This is an old question in one form or another and as hospitals seek to make their ED's leaner, I think we'll see more paramedics in the ED and probably all over the hospital.
I bow to MedicRN's response. If you have VT, trauma etc or someother problem that has been covered in the paramedic "cookbook", you cannot beat them, however their training DOES not prepare them to do discharge teaching, to advocate for a client who ought not be dismissed, or to deal with problems that I call "complex nursing problems." In my career as an ED nurse I have refused to dismiss a woman from the ED with abdominal pain that the ED doc (new to the ED) had failed to do a pelvic on or tested for pregancy. I received a patient from experienced and generally adequate paramedics termed "code green" (mental patient) who was in DKA. Most paramedics know their code drugs cold, but couldn't do discharge teaching on sick babies, UTI's, or PID patients to save their souls. Standard EMS reply to this is, "Fine well do the codes; you do the UTI's," but the glitch is that trauma stabilization in the ED is a different critter in the ED than in the field and their training has focussed on the field. In fact, the focus of their training is pretty narrow when you consider the broad spectrum of what is seen in the ED. And you know what? I was that weird variety of ED nurse that LOVED it when my patients walked in looking benign and had something cool, subtle or outrageous going on. Post-ED I worked in a public health clinic where a kid presented with a sore throat. Ho-hum another sore throat. BORING, right? Well this one drooled with his sore throat. No thanks, I won't be needing that tongue blade. Referral to ED for treatment of his peri-tonsillar abscess.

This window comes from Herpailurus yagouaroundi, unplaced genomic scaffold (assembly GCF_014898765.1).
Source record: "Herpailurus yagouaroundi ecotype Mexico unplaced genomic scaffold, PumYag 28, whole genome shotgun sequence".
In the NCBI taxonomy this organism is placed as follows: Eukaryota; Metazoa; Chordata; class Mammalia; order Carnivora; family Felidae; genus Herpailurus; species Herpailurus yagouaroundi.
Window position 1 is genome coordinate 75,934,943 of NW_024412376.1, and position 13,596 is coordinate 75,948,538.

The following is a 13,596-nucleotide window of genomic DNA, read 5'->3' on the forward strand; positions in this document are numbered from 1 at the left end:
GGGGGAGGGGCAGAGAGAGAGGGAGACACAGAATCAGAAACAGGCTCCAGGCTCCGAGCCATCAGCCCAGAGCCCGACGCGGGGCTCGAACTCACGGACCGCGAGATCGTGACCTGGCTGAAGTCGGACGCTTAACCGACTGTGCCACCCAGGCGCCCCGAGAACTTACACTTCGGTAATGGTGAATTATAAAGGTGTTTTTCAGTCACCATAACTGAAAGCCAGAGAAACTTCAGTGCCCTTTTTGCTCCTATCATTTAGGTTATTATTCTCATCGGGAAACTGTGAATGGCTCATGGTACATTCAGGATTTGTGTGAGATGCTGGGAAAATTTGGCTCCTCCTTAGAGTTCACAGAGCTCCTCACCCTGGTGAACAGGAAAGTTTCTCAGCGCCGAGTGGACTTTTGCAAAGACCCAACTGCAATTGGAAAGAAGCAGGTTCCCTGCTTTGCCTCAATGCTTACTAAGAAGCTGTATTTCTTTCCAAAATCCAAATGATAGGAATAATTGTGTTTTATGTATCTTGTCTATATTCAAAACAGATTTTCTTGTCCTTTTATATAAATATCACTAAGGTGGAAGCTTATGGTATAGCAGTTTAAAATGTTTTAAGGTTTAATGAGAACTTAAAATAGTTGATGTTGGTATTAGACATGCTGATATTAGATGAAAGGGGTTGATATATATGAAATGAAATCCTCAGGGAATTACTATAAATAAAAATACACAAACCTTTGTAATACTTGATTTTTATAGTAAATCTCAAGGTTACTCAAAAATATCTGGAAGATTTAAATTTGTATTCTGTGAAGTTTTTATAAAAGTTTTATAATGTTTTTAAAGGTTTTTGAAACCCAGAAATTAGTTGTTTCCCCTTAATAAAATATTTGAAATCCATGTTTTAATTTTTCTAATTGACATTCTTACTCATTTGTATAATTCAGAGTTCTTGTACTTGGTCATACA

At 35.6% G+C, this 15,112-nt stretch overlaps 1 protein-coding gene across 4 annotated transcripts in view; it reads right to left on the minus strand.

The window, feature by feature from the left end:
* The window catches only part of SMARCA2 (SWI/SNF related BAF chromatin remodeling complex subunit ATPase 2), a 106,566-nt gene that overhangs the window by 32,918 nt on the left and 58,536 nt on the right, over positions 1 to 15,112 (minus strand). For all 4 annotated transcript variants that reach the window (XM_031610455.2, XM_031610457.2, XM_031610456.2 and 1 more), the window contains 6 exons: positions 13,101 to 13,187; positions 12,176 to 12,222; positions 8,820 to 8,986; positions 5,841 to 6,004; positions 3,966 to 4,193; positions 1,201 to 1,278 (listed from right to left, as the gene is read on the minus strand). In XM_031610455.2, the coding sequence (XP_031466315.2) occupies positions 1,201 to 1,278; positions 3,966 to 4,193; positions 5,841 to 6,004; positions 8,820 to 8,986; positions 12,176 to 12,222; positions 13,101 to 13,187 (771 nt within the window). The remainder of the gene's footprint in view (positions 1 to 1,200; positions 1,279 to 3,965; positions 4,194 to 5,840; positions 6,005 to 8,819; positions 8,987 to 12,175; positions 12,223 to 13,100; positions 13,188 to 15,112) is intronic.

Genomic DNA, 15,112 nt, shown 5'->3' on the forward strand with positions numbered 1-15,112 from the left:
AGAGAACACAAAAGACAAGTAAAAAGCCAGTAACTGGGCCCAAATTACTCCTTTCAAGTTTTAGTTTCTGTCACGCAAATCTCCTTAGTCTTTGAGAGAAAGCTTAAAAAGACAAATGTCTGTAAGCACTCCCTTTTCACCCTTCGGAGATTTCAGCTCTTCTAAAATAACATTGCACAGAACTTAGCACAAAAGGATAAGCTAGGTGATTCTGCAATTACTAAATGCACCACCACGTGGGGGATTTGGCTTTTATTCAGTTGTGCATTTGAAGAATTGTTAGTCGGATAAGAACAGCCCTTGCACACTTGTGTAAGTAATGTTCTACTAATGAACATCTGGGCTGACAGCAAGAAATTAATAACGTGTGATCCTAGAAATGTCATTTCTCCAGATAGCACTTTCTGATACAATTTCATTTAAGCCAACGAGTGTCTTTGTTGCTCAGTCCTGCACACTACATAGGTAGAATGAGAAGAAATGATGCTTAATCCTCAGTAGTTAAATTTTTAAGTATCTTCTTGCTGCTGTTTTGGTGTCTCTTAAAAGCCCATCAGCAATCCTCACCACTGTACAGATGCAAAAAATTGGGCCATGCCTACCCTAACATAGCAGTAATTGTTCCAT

NURSES, we have a knowledge base that makes us THE BEST deal for our clients. Don't forget it.
So, yes I am sure that paramedics will become even more attractive to hospital administrators and they are useful folks since they tend to think on their feet well, but being able to think on your feet DOES not substitute for an adequate data base of knowledge from which to work. Nurses who work with paramedics--and I did and I admired them and would have only wanted them to care for me or mine in an emergency situation--PLEASE do not forget, deny or deride what it is that you bring to this situation.